Grene History, Family Crest & Coats of Arms

The Grene name has descended through the generations from the ancient Anglo-Saxon culture. Their name comes from having lived on the Isle of Grain in Kent, or possible from the French, Graine; a personal name. [1] Two other sources note the Kent [2] [3] connection, but we need to explore the possible French influence more. The Magni Rotuli Scaccarii Normanniae lists Richard de Grana in Normandy 1180-1195 [4] and so this may be the source for some of the family.

Early Origins of the Grene family

The surname Grene was first found in Yorkshire where William del Greyn was listed as holding lands in the Subsidy Rolls of 1297. Years later, John atte Grelne was listed in the Subsidy Rolls for Sussex in 1327 and William Grayne was found in the Assize Rolls for Yorkshire in 1362. The name literally means "dweller at the inlet, or at the fork of a river.' [5]

The Yorkshire Poll Tax Rolls of 1379 also include many entries for the name in the Grayneson form: Willelmus de Grayne; Walterus Grayne; Thomas Grayne; Johannes Grayneson; Ricardus Grayneson; Robertus Grayneson; and many more. The Howdenshire Poll Tax Rolls of 1379 included: Willelmus Grayne, husband; and Alanus Grayne, orewster. [6]

Early History of the Grene family

This web page shows only a small excerpt of our Grene research. Another 119 words (8 lines of text) covering the years 1296, 1362, 1379, 1455, 1487, 1616, 1667, 1629, 1697, 1616 and 1667 are included under the topic Early Grene History in all our PDF Extended History products and printed products wherever possible.

Grene Spelling Variations

Only recently has spelling become standardized in the English language. As the English language evolved in the Middle Ages, the spelling of names changed also. The name Grene has undergone many spelling variations, including Grain, Grayne, Grayn, Graynson, Grainson, Granson and others.

Early Notables of the Grene family (pre 1700)

Another 28 words (2 lines of text) are included under the topic Early Grene Notables in all our PDF Extended History products and printed products wherever possible.

Ireland Migration of the Grene family to Ireland

Some of the Grene family moved to Ireland, but this topic is not covered in this excerpt.
Another 62 words (4 lines of text) about their life in Ireland is included in all our PDF Extended History products and printed products wherever possible.

Migration of the Grene family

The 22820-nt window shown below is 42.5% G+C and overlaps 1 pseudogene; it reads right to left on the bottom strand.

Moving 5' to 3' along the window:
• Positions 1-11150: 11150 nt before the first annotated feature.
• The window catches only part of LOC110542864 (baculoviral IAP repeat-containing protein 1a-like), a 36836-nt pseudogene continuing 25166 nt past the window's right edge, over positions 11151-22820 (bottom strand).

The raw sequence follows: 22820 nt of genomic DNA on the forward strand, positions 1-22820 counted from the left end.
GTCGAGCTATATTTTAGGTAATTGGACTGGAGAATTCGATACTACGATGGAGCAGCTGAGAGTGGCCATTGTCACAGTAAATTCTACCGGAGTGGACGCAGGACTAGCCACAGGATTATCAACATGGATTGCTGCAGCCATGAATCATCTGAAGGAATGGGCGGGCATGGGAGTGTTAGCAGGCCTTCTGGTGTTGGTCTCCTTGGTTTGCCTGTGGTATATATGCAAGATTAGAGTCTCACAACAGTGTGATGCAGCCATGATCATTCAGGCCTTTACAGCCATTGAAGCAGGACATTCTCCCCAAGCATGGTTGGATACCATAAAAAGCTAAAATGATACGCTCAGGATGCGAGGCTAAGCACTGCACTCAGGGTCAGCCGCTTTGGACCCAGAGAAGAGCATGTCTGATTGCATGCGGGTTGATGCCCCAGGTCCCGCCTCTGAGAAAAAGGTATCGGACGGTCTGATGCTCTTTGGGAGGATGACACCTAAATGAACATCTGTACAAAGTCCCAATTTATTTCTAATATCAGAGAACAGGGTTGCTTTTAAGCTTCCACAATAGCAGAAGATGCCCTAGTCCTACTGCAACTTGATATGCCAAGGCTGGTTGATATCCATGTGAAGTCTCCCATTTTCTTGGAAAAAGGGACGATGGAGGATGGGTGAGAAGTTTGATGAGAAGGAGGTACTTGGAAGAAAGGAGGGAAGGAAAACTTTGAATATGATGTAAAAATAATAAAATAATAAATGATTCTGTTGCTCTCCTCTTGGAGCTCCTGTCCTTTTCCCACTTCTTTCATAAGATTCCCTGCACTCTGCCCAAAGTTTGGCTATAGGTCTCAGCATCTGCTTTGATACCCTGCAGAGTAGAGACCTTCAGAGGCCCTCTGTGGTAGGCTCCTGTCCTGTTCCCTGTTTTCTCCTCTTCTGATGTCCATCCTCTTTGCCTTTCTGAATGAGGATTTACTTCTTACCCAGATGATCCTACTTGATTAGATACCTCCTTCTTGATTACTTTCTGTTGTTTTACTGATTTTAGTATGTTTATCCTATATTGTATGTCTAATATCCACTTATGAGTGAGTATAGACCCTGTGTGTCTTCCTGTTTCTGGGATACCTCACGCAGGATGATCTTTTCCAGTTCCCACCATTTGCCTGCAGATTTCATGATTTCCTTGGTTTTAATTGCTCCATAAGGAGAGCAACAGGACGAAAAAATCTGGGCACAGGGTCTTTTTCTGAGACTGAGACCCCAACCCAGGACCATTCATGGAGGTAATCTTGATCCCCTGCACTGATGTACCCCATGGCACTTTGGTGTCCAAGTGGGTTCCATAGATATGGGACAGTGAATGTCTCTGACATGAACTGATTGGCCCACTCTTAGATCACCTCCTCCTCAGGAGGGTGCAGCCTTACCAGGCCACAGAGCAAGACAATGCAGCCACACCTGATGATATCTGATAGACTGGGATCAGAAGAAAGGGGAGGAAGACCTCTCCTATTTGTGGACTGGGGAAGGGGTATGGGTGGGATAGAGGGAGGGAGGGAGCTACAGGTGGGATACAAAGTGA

To escape the unstable social climate in England of this time, many families boarded ships for the New World with the hope of finding land, opportunity, and greater religious and political freedom. Although the voyages were expensive, crowded, and difficult, those families that arrived often found greater opportunities and freedoms than they could have experienced at home. Many of those families went on to make significant contributions to the rapidly developing colonies in which they settled. Early North American records indicate many people bearing the name Grene were among those contributors: the name represented in many forms and recorded from the mid 17th century in the great migration from Europe. Migrants settled in the eastern seaboard from Newfoundland, to Maine, to Virginia, the Carolinas, and to the islands..


Contemporary Notables of the name Grene (post 1700) +

  • Sir Charles Grene Ellicombe (1783-1871), British general, Royal Engineers, son of the Rev. William Ellicombe, rector of Alphington, Devonshire [7]


  1. ^ Barber, Henry, British Family Names London: Elliot Stock, 62 Paternoster Row, 1894. Print.
  2. ^ Lower, Mark Anthony, Patronymica Britannica, A Dictionary of Family Names of the United Kingdom. London: John Russel Smith, 1860. Print.
  3. ^ Charnock, Richard, Stephen, Ludus Patronymicus of The Etymology of Curious Surnames. London: Trubner & Co., 60 Paternoster Row, 1868. Print.
  4. ^ The Norman People and Their Existing Descendants in the British Dominions and the United States Of America. Baltimore: Genealogical Publishing, 1975. Print. (ISBN 0-8063-0636-X)
  5. ^ Reaney, P.H and R.M. Wilson, A Dictionary of English Surnames. London: Routledge, 1991. Print. (ISBN 0-415-05737-X)
  6. ^ Bardsley, C.W, A Dictionary of English and Welsh Surnames: With Special American Instances. Wiltshire: Heraldry Today, 1901. Print. (ISBN 0-900455-44-6)
  7. ^ Wikisource contributors. "Dictionary of National Biography, 1885-1900." Wikisource . Wikisource , 4 Jun. 2018. Web. 30 June 2020


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